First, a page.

TCRN Conference Grant Series: Dr. Richard Norman, Centre for Health Economics Research & Evaluation

TCRN Member Richard Norman; Conference Grant recipient TCRN Member Richard Norman; Conference Grant recipient

Putting a Price on Quality of Life

The current uncertainty regarding the appropriate methods for the collection, analysis and interpretation of HRQOL data in clinical trials presents many complexities for the translation of promising research discoveries into improved health outcomes for patients with cancer. From the perspective of Health Technology Assessment, and more specifically health economics, this is a crucial issue in how we as a nation make decisions regarding public reimbursement for new (and often expensive) technologies and pharmaceuticals, both in oncology and more broadly.

Public decision-making through, for instance, the Pharmaceutical Benefits Advisory Committee or the Medical Services Advisory Committee, generally considers health economic evidence as one of the major determinants in their discussions. When identifying the improved outcomes associated with any new technology, the standard approach is to combine issues surrounding QOL with mortality. The reason for doing so is it aims to facilitate sensible comparison between interventions which improve one, the other, or both. While mortality is a clearly defined endpoint, quality of life measures are subject to uncertainty. How do we ask patients to describe their health? How often over the course of their treatment? How do we place a value of the subsequent health profile? These remain live and highly policy-relevant questions, and are the subject of much research both in Australia and internationally.

A major source of uncertainty arises when clinical trials choose not to include a QOL measure amenable to economic evaluation. In these circumstances, submissions for public subsidy require quality of life scores derived from other sources. This can often lead to uncertainty in generalisability, and delays listing of worthwhile drugs (and hence access for patients in need). While groups undertaking trials must be mindful of the burden that extra data collection can have on often very ill patients, it should be noted that much work at the intersection of health economics and QOL has focused on reducing this burden by producing small instruments (through, for instance, factor analysis), which are able to capture QOL changes in a variety of different settings in cancer and beyond.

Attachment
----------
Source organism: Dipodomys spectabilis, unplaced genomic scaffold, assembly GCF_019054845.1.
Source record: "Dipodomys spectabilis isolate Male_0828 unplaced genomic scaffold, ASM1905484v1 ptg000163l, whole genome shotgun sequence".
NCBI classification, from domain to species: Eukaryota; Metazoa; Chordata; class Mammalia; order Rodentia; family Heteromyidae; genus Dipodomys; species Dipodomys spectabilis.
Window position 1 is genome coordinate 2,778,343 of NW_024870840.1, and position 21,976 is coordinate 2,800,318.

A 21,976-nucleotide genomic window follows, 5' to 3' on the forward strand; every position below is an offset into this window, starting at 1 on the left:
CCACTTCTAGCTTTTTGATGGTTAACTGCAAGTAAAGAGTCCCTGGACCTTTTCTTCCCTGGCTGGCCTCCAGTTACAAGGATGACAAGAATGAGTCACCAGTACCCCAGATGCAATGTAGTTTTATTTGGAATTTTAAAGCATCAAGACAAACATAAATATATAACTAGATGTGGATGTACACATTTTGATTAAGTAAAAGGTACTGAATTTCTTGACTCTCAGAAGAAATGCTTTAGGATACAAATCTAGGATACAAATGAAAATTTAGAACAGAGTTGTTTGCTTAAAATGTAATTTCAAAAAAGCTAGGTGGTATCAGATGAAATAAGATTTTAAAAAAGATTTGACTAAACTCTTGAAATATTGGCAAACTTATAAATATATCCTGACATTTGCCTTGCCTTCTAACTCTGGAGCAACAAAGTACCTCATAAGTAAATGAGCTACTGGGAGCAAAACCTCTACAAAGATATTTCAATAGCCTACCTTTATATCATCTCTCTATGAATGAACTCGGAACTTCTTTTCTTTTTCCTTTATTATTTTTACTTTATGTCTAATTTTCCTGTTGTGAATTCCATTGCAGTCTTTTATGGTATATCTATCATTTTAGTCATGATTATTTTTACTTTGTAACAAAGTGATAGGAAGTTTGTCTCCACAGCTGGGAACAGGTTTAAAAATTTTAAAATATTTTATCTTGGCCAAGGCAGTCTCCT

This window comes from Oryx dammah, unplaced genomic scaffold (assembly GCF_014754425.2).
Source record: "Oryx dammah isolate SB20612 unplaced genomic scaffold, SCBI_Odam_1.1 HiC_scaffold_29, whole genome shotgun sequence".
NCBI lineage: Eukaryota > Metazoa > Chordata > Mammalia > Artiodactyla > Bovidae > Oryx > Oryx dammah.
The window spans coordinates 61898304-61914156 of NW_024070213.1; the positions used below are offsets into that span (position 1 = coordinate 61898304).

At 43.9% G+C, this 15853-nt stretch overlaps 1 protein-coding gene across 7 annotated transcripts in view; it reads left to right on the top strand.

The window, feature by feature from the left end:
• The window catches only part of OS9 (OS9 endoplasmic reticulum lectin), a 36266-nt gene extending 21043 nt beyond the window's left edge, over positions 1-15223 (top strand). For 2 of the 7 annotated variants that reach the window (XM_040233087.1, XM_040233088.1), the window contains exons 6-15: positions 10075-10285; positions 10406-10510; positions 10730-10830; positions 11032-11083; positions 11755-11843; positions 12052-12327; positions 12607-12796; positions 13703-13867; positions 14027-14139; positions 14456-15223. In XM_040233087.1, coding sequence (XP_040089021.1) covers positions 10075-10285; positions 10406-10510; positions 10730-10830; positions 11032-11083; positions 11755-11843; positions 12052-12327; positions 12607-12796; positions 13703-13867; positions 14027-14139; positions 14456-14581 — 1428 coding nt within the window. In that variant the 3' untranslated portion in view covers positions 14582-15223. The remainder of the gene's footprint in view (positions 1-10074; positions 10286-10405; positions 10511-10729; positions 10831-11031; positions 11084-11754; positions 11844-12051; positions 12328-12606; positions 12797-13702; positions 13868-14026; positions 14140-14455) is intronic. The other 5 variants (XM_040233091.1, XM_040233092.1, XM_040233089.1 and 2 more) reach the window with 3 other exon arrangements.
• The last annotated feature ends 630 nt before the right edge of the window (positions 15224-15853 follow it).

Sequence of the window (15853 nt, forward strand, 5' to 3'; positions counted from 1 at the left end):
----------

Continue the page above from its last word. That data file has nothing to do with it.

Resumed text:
Dr Richard Norman is a Core Member of the Centre for Health Economics Research & Evaluation; University of Technology, Sydney. He was recipient of a TCRN International Conference Grant for attendance at the International Society for Quality of Life Research (ISOQOL) Annual Conference, held in October 2012 in Budapest, Hungary.

Click below to learn more from Richard on how we can maximise the collection of health economic data in QOL evaluations to appropriately inform public decision-making.

Health Economics in Public Decision-Making